Octavia Estelle Butler (June 22, 1947 February 24, 2006) was an American science fiction writer, and probably the best-known (or in a lot of cases, the only known) African-American in that field. She won both Hugo and Nebula awards in her lifetime.
Her first published book was Patternmaster in 1976. Other works of hers include Lilith's Brood and the Parable series, and her final book, Fledgling. She was working on a third book in the Parable series when she died of a stroke in 2006, aged 58.
- Patternist (1976)
- Mind of My Mind (1977)
- Survivor (1978)
- Wild Seed (1980)
- Clay's Ark (1984)
- Kindred (1979)
- Lilith's Brood
- Dawn (1987)
- Adulthood Rites (1988)
- Imago (1989)
- Parable of the Sower (1993)
- Parable of the Talents (1998)
- Fledgling (2005)
Trope examples relating to works that don't have their own pages:
- Afrofuturism: Most of her works feature black people and themes related to the black struggle in America.
- Deliberate Values Dissonance: In Kindred, the first sign that Dana has traveled through time as well as through space is Rufus' casual use of the N-word and his innocent confusion when Dana gets offended by it.
- Double Consciousness: In Kindred, Dana is a 1970s black woman transported back to the antebellum south, where she has to masquerade as a slave, causing a lot of conflict between her 'liberated' self and the demeanor she has to adopt to survive as a slave.
- Face Full of Alien Wing-Wong: In Bloodchild, human hosts (almost always male) act as incubators for eggs of the female aliens, who look something like human-size centipedes. If the host is lucky, the mother gets to him in time to extract the newly hatched larvae before they eat their way out. This relationship is presented as approaching symbiotic; the aliens (mostly) cherish the human families from whom they select their hosts, but the hosts don't get a lot of choice in the matter.
- First Contact Faux Pas:
- Bloodchild features the T'lic treating humans as cattle before realizing it's not a very sustainable method of hosting their young safely.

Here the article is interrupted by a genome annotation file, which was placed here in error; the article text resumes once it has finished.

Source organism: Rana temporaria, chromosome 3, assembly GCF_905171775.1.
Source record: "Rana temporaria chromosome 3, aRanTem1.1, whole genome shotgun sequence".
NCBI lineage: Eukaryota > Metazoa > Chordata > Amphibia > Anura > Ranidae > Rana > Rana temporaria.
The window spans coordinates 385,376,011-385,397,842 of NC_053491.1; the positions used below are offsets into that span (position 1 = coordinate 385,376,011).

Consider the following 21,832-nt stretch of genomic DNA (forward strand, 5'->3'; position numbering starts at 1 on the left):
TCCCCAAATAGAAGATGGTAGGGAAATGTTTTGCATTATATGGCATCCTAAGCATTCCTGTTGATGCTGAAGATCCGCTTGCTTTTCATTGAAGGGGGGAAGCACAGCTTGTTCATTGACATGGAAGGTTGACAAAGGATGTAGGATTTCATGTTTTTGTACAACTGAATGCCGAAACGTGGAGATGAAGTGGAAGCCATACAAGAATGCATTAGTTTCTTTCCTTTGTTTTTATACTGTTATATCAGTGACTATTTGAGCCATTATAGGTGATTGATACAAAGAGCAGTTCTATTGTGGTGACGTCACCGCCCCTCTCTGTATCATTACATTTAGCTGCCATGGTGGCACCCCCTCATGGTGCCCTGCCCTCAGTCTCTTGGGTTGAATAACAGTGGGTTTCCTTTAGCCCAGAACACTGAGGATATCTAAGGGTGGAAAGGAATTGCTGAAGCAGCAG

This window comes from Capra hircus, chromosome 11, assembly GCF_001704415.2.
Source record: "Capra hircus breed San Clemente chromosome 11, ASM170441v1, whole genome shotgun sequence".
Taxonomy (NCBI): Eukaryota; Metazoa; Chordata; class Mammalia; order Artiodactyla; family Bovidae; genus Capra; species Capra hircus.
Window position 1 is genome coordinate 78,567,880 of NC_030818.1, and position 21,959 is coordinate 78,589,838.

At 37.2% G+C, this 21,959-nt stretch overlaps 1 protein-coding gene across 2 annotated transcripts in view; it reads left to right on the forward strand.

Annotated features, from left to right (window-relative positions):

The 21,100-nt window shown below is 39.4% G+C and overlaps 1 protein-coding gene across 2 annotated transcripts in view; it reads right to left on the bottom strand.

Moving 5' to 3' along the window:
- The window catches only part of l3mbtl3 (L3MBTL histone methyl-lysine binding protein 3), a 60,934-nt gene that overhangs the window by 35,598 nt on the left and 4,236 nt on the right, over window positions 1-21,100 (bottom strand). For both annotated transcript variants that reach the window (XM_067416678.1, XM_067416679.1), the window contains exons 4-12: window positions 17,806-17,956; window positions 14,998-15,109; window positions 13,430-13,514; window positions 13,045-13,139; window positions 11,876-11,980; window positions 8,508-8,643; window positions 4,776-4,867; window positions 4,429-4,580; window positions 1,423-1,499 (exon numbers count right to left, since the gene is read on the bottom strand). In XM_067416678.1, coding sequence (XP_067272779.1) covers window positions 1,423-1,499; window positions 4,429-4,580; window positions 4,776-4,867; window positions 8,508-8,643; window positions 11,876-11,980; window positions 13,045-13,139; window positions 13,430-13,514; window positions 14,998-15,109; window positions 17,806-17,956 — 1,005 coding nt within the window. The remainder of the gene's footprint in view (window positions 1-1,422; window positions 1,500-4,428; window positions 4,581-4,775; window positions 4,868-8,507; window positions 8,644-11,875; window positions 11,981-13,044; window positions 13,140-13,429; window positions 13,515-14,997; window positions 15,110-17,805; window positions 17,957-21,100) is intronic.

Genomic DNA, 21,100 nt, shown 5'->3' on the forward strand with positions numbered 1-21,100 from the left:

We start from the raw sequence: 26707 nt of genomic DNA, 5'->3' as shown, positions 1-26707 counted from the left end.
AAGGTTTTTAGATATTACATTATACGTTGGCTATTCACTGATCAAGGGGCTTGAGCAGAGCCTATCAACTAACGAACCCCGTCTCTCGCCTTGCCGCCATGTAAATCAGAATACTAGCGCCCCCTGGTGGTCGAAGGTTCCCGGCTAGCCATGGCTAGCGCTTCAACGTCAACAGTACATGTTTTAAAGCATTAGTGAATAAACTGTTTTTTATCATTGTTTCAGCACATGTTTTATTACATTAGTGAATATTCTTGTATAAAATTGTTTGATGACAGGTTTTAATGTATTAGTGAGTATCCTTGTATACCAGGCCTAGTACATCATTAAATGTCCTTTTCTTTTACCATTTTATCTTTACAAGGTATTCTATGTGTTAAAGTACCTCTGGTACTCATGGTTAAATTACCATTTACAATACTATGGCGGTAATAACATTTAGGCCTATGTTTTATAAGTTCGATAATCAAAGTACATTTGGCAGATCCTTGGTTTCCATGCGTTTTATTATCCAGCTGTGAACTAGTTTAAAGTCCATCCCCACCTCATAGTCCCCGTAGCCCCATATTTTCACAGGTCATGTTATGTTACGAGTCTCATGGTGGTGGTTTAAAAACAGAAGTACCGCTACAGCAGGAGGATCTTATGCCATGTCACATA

- Amnesty features the Communities kidnapping individuals and attempting to experiment/communicate with them, but abusing them due to a lack of understanding.
- No Equal-Opportunity Time Travel: Kindred covers the perils of time traveling while black — the black protagonist goes to 19th-century Maryland to meet her ancestors, one of whom is a white slave owner. Drama ensues.
- San Dimas Time: Whenever the protagonist of Kindred is dragged back in time to save Rufus, the time that passes in the present before her return is compressed but proportional to how long she spends in the past. When, for example, she spends a few minutes in the past, she disappears in the present for a mere second or two, but when she accidentally leaves her husband in the past, she spends three weeks in the present before going back and learning that her husband has been stranded for over five years.
- Speculative Fiction: Her book Kindred is often seen as either science fiction (due to the Time Travel, despite the fact that no explanation is ever given) or African-American fiction (because it's about American slavery), and thus Lit Fic. Butler herself saw it as fantasy.
- Year Inside, Hour Outside: In Kindred:
- Dana's flashbacks last anywhere from a day to eight months, but in the present she's only gone for a few hours at most.
- Kevin, her husband, gets left behind in the past. Dana spends a few weeks in the present waiting for a chance to go back and rescue him, and when she finally does, he's spent five years in the past.